what do you hope to add to the community with your advocacy?
I hope that I can connect other people with celiac disease to helpful resources that make navigating the gluten free world a little bit easier. I also hope that I can assure people they are not alone in this- we’re all in this together!
do you have a great celiac/food allergy tip to share?
Never ever be afraid to advocate for yourself! It can be so difficult at times to properly advocate for yourself when people around you might not fully understand, or if you feel like a burden or different (which is definitely something I used to feel a lot!). But the most important thing in this life is protecting your health- if you don’t, no one else will! Confidently stand by your health and your needs; the people around you will understand and actively support you.
what’s your celiac/food allergy pet peeve or myth you want to see gone for good?
That celiac disease is an allergy- it is not an allergy; it is an autoimmune disease! (<—amen!)
what are some of your favorite allergy-friendly foods/brands?
Ooo, this is a really hard question. Can I have a favorite brand for every food category? Haha! I love Against the Grain products, Schar is amazing, and I also really love Simply Organic spices (they are certified GF!!). For non-food products, I am in love with Acure Organics, Andalou Naturals, EO, Everyone Products, and ILIA makeup.
do you have a favorite recipe to share?
I’m still learning how to flex my cooking muscle, so I don’t really have any special or signature recipes, but this winter I made a berry meringue that was really really good! It’s super simple: the meringue is just egg whites and sugar; the crème is made with egg yolks, cream, and sugar; and I top the whole dessert with fresh berries- simple but delicious!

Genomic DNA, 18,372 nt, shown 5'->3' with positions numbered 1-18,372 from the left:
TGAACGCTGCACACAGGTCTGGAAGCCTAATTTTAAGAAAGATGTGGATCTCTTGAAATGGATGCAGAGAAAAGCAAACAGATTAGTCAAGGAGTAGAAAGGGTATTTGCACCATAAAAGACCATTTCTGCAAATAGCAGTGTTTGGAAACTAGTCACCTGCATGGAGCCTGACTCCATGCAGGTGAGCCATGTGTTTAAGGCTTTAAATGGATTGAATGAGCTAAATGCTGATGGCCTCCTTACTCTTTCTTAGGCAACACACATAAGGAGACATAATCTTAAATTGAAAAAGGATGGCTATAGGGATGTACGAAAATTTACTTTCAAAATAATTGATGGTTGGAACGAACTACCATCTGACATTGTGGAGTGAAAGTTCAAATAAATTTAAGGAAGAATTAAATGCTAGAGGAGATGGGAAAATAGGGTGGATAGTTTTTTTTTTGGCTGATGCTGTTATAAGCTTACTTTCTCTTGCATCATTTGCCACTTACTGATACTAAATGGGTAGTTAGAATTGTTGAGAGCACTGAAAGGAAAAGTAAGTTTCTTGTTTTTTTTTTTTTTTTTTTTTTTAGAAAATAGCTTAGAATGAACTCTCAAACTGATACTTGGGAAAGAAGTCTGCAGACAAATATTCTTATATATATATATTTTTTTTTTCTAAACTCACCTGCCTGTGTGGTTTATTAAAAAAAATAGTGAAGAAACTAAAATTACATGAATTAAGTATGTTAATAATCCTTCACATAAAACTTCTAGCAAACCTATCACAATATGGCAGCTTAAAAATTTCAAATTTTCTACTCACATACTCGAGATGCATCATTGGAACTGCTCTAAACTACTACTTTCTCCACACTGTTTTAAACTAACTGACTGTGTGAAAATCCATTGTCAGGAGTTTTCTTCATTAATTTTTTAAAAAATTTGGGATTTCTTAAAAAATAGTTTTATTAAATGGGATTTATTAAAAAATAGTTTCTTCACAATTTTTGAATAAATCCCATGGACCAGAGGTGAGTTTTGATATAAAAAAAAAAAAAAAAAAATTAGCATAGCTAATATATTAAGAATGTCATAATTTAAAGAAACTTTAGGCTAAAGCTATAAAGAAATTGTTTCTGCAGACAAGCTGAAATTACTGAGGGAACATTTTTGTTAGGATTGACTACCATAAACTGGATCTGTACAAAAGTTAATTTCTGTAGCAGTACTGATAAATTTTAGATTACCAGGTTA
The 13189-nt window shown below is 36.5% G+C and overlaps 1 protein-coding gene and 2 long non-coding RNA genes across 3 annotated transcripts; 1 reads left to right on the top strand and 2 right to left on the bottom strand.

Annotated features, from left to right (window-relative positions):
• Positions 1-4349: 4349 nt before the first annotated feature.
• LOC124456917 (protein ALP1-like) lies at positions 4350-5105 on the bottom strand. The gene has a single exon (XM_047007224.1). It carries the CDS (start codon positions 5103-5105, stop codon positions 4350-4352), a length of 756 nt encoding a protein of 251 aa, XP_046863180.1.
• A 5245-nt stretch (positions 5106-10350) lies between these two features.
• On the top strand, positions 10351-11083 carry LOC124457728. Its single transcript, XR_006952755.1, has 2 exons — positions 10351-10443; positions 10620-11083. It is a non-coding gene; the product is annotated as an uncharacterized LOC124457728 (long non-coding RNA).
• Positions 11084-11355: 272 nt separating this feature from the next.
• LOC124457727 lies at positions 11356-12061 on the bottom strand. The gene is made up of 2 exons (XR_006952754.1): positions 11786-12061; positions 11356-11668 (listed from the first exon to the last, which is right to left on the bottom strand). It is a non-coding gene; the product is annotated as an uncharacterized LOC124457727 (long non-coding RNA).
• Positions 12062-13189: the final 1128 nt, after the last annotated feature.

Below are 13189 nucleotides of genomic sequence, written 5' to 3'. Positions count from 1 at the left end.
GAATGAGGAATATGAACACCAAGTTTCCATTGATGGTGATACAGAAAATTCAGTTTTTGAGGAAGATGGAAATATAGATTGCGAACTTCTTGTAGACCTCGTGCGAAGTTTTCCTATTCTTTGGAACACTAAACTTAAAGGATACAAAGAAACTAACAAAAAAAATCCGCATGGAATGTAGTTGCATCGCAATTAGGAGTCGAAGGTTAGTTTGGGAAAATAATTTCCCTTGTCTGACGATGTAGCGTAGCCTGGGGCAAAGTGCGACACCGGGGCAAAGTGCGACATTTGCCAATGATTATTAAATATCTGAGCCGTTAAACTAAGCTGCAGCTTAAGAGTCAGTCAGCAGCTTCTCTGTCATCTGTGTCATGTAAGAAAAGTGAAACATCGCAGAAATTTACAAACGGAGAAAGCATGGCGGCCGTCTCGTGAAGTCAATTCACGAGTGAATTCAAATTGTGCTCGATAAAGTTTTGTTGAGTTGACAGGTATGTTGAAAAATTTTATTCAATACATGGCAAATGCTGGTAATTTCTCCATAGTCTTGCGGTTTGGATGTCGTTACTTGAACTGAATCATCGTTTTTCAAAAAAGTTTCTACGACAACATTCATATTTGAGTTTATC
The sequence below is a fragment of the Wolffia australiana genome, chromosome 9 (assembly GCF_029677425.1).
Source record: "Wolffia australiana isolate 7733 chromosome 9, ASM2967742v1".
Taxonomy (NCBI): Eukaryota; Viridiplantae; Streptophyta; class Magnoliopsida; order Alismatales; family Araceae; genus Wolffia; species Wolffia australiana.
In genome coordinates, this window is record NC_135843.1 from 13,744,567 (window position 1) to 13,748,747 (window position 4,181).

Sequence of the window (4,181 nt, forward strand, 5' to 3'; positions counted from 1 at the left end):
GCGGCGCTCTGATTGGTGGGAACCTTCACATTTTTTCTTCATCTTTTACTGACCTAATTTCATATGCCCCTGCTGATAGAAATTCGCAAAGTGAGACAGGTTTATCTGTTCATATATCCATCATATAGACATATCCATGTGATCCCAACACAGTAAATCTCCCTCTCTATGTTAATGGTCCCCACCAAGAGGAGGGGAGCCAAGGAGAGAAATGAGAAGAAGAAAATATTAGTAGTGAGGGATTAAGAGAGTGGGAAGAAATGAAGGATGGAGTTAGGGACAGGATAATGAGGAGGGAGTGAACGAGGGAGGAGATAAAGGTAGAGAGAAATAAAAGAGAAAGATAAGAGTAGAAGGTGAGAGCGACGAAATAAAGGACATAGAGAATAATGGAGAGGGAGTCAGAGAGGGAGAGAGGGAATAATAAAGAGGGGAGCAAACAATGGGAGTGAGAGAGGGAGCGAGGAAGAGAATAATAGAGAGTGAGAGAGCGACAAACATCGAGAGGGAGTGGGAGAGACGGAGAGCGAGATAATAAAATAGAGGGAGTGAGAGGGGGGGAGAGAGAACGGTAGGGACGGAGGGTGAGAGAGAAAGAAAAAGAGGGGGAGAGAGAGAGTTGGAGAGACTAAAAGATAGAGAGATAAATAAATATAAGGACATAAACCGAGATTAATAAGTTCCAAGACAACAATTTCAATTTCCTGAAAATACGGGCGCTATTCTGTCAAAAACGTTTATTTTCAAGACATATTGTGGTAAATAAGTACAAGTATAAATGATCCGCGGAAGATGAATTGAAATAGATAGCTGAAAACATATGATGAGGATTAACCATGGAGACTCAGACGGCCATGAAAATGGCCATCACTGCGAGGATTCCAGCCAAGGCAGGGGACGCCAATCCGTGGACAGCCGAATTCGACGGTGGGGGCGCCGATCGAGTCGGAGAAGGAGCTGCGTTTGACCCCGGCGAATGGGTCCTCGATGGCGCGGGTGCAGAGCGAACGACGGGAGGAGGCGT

what’s one food you wish you could eat “one last time”?
Can I be honest? None. There is really no gluten containing food I want to eat- even without consequence. I guess it’s just too hard at this point to separate the food from my association of being so sick as a result of it. Plus, there are so many amazing gluten free foods and restaurants that I really don’t miss anything.
what do you hope to see in the future; for yourself and the community relating to celiac/food allergies?
Increased awareness and education! And honestly, I think we are really getting there. Looking around at our community I am very hopeful for a future where celiac disease is comprehensively understood in the mainstream, and I feel very lucky to live in a time where awareness is really heightened and where GF products are widely and readily available.
So tell me:
+ Did you have a difficult time getting your doctor to test you for celiac?